Mighty Heroes

1 Corinthians 12:23

The Mighty Heroes was a cartoon series in 1966 that ran for only one season, 20 episodes in all. In spite of it’s short TV life, the show played an important part in my five year old mind. Whenever we would get together with our extended family, we either played football or Mighty Heroes or both. We each had an important role in this scenario because the world had to be saved from villains. The Justice League couldn’t get the job done and The Avengers came up short. They sometimes fought each other! But The Mighty Heroes always came out victorious. Here’s how it went: (descriptions shamelessy plagiarized from Wikipedia)

  • Strong Man has super strength. He speaks with a friendly farm-boy type of accent and holds a civilian job as a mechanic. His favorite fighting move is his “jet-propelled blow” by which he flies into a villain fist-first. (This was Eddie. He was the biggest and strongest of us.)
  • Rope Man is a sailor who works at the docks. Erudite with a British accent, he can transform into is a seemingly unending length of rope. He can use his hands like lassos, and can even weave himself into a net. The drawbacks to his powers are that he often gets tangled up or knotted, not rarely around his own teammates. (This was Pennye because she had long arms and long legs.)
  • Tornado Man is a television weather forecaster who can spin himself into a tornado. He often sucks the villains into his vortex, then shoots them out toward the nearest wall. He speaks in a wheezy voice. (Darrell took this spot because he could spin around in fast circles without getting dizzy.)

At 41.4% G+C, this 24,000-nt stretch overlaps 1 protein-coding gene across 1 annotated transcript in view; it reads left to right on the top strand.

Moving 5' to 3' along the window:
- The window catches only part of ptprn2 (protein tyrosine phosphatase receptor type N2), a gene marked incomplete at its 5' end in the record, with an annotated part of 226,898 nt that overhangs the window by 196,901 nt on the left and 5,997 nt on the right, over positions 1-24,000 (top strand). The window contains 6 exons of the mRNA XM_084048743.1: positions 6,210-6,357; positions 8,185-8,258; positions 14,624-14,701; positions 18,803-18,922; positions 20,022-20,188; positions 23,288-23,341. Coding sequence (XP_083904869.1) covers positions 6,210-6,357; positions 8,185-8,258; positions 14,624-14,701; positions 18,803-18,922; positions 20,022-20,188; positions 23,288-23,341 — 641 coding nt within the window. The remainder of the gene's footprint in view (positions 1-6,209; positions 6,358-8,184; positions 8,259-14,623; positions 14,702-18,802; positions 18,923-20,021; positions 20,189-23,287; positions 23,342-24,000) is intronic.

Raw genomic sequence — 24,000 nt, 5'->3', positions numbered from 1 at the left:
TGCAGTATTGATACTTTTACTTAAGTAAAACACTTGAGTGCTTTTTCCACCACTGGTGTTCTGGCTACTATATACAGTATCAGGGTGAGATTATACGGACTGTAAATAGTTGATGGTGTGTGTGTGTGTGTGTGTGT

• Cuckoo Man is a bird-shop owner whose powers are the most limited of the group. Unlike the other heroes, who can fly with no effort, Cuckoo Man has to flap his arms almost constantly in order to keep aloft. (I was Cuckoo Man because I could flawlessly reproduce the sound of a cuckoo clock.)
  • Diaper Man is a red-headed, diapered, yet fully articulate baby as well as the leader of the group, who sounds a lot like Popeye the sailor. His main weapon is his bottle, which by holding on to the rubber nipple, he can swing around (or shoot like a slingshot) forcefully. (Of course, this was David because he was the youngest, and he sucked his thumb.)


The Mighty Heroes were different. Although they each had some special power, their super-outfits all bore the same insignia – a capital H – a true sign of unity. Other superheroes, like Super Man, had their own insignia; how self-centered. Not these guys; they were a true team who were never at odds. They never faced a foe that any single one could defeat alone. By necessity, it was always a team effort. Also, their powers were…different…unexpected. Who would ever think a baby bottle or a half-loony bumbler would be the ultimate difference between victory and defeat.

So we would put on our bath towel capes, force David to wear a cup towel diaper, and “fly” out into the yard in search of ne’er-do-wells. Eddie clinched his mighty fists, Pennye swung her long arms, Darrell spun quickly in tight circles, I loudly cuckoo-ed and furiously flapped, and David…sucked his thumb and ran around (he was only three).

I often tend to be a loner, and it’s hard for me to admit I need anyone. I regularly chose solitude because I felt I didn’t fit in well.  When I realized there were other odd-balls in the world, I began to open up a bit. At some point, each of us has to realize we need the help of friends, however strange they may be. God has often blessed me in unconventional ways through unconventional friendships. For these, I am grateful.

Published in: on August 28, 2018 at 10:49 am  Leave a Comment  

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